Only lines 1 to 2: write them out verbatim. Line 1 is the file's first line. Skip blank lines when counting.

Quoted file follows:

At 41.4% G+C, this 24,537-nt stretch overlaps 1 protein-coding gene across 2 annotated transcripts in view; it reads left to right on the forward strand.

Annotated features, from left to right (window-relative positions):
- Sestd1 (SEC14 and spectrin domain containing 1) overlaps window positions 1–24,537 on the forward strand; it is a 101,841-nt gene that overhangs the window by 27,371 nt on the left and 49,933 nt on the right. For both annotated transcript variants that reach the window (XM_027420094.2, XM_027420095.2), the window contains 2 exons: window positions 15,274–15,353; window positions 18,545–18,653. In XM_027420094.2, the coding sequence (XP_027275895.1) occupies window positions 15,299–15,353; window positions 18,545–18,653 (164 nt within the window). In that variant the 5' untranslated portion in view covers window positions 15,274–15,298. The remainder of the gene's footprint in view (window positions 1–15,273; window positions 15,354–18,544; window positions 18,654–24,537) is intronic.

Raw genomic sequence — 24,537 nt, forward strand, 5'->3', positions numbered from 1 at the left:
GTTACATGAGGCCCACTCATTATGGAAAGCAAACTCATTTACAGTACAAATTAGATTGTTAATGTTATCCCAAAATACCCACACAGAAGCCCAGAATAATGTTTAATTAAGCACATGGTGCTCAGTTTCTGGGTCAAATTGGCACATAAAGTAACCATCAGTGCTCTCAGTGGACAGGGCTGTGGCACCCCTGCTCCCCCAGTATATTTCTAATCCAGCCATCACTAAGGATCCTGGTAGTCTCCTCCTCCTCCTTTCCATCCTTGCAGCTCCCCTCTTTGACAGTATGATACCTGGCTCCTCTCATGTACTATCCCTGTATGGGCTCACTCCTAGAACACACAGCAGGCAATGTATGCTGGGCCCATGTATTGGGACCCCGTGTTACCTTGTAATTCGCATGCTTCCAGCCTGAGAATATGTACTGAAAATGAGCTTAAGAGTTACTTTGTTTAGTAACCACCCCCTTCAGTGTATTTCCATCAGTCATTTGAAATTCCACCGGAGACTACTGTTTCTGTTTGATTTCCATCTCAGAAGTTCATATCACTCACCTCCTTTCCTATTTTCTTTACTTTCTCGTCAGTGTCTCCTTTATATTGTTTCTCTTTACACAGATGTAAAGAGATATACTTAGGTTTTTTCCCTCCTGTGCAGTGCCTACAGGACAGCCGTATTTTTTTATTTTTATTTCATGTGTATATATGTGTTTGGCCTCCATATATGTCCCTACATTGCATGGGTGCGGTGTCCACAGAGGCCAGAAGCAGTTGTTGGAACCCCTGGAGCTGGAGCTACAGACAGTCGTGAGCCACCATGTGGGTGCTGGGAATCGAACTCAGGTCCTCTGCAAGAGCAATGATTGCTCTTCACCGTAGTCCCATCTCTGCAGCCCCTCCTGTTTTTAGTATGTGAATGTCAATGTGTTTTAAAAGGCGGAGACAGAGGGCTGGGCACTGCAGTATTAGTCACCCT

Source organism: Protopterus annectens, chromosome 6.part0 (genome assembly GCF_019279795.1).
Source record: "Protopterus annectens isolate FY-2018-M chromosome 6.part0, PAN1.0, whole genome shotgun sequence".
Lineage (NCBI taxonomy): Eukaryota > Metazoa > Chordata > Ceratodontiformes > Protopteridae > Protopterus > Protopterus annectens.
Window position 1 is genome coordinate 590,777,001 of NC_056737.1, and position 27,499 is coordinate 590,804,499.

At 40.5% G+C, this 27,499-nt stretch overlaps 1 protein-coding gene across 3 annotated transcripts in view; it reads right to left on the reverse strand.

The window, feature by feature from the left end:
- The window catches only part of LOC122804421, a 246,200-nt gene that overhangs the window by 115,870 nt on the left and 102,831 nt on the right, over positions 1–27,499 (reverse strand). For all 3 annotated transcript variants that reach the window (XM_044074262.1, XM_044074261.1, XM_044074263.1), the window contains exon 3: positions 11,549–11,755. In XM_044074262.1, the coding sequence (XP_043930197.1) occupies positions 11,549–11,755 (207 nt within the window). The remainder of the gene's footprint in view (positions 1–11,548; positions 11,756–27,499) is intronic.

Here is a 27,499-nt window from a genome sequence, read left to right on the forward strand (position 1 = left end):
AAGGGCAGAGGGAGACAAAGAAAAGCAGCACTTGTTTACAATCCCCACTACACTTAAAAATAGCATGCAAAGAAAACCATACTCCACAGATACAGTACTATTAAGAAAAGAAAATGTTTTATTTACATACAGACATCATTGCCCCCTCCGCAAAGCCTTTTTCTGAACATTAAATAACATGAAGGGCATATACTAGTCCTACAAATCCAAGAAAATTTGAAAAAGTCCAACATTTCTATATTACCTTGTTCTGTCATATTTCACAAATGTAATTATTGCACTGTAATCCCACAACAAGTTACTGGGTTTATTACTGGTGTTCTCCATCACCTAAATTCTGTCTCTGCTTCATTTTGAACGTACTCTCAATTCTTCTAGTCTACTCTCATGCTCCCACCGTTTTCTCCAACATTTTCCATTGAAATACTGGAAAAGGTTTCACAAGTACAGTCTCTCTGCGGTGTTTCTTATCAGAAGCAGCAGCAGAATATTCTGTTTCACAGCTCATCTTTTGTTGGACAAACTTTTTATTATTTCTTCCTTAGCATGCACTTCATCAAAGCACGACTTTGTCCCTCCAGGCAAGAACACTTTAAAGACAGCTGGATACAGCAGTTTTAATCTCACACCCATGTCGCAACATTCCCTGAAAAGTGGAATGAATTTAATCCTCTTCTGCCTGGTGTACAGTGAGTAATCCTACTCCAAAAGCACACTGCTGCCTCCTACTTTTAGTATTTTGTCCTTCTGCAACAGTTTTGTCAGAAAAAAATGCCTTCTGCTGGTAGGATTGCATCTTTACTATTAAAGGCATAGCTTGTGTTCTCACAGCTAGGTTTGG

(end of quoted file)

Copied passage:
At 41.4% G+C, this 24,537-nt stretch overlaps 1 protein-coding gene across 2 annotated transcripts in view; it reads left to right on the forward strand.

Annotated features, from left to right (window-relative positions):